Book Image

HashiCorp Packer in Production

By : John Boero
Book Image

HashiCorp Packer in Production

By: John Boero

Overview of this book

Creating machine images can be time-consuming and error-prone when done manually. HashiCorp Packer enables you to automate this process by defining the configuration in a simple, declarative syntax. This configuration is then used to create machine images for multiple environments and cloud providers. The book begins by showing you how to create your first manifest while helping you understand the available components. You’ll then configure the most common built-in builder options for Packer and use runtime provisioners to reconfigure a source image for desired tasks. You’ll also learn how to control logging for troubleshooting errors in complex builds and explore monitoring options for multiple logs at once. As you advance, you’ll build on your initial manifest for a local application that’ll easily migrate to another builder or cloud. The chapters also help you get to grips with basic container image options in different formats while scaling large builds in production. Finally, you’ll develop a life cycle and retention policy for images, automate packer builds, and protect your production environment from nefarious plugins. By the end of this book, you’ll be equipped to smoothen collaboration and reduce the risk of errors by creating machine images consistently and automatically based on your defined configuration.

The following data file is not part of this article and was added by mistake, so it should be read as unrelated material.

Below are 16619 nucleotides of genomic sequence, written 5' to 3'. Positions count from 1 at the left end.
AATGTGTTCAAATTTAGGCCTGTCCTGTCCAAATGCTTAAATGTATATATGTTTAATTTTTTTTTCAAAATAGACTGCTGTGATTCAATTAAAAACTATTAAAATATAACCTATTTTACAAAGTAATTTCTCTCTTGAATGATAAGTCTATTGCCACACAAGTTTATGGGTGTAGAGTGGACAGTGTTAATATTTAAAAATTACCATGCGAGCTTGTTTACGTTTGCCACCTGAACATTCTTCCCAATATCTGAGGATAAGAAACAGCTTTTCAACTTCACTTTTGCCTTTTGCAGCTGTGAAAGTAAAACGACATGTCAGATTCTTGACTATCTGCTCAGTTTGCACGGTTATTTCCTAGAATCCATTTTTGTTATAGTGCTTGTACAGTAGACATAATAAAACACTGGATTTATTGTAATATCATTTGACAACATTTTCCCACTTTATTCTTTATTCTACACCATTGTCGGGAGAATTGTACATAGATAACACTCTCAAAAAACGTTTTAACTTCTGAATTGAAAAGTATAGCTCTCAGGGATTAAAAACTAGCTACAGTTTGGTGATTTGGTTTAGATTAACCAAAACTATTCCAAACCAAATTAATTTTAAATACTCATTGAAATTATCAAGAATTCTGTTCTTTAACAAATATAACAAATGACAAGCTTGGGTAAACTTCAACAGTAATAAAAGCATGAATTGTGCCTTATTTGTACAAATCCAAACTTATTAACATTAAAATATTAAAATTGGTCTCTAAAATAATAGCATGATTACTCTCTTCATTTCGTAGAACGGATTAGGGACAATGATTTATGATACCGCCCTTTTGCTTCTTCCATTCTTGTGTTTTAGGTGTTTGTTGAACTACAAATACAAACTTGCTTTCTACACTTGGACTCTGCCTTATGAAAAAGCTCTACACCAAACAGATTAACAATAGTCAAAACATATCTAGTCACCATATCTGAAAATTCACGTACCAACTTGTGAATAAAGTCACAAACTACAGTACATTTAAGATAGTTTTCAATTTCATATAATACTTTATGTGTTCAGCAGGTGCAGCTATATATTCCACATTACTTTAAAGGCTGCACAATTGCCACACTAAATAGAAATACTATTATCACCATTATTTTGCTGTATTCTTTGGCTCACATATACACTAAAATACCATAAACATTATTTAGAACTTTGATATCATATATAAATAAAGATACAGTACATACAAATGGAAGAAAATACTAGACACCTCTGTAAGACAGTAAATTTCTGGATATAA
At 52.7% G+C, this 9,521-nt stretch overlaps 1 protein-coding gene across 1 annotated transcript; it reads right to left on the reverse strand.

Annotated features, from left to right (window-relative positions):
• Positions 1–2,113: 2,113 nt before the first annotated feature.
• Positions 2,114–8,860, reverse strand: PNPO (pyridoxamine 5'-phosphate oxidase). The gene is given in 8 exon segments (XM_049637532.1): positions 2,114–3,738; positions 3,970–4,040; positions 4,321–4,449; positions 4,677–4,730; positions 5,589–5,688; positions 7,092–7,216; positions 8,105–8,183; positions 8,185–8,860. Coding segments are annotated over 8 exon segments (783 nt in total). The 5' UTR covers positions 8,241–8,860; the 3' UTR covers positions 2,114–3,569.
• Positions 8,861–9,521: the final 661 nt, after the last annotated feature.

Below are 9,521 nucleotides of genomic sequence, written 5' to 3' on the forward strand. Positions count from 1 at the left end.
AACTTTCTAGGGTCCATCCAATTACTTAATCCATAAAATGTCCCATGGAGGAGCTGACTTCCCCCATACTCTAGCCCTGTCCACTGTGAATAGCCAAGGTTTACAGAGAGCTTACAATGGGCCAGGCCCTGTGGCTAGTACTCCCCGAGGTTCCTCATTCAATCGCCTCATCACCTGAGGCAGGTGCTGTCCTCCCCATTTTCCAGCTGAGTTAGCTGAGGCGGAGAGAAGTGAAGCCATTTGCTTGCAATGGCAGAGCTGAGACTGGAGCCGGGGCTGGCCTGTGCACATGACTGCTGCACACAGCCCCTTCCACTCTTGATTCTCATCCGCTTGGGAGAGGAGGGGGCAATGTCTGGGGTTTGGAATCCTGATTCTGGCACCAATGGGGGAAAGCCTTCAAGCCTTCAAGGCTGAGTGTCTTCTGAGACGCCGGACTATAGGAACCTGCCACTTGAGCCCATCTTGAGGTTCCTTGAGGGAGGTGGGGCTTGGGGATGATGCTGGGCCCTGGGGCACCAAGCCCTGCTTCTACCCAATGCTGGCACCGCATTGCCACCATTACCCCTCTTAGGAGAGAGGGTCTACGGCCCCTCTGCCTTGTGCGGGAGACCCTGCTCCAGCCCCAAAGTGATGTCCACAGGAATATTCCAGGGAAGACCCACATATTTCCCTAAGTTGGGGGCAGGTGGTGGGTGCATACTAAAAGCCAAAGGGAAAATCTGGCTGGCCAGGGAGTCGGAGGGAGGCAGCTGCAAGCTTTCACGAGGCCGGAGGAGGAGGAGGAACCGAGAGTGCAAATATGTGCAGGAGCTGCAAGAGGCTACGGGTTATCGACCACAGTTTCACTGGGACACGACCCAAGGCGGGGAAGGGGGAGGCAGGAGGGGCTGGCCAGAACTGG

Table of Contents (18 chapters)
Part 1: Packer’s Beginnings
Part 2: Managing Large Environments
Part 3: Advanced Customized Packer

Adding applications deployable from vSphere

Rather than just show examples of builders, we should briefly cover how builders work. This will better prepare you to understand how data input and output work in builder plugins. The vSphere builder is actually provided by the vSphere plugin. Some HashiCorp products include all supported plugins in the product GitHub repo, while others have split plugins out into their own repositories for independent development. If you think you may have found a bug in a builder, it’s tempting to go and check the base Packer source code repository at However, if you go there and search for vSphere code, all you will find is testing and documentation code. The real bits of the plugin are stored in a plugin repository at This is how most plugins have been developed as products matured. This gives granular control to the community and the Alliances partners to...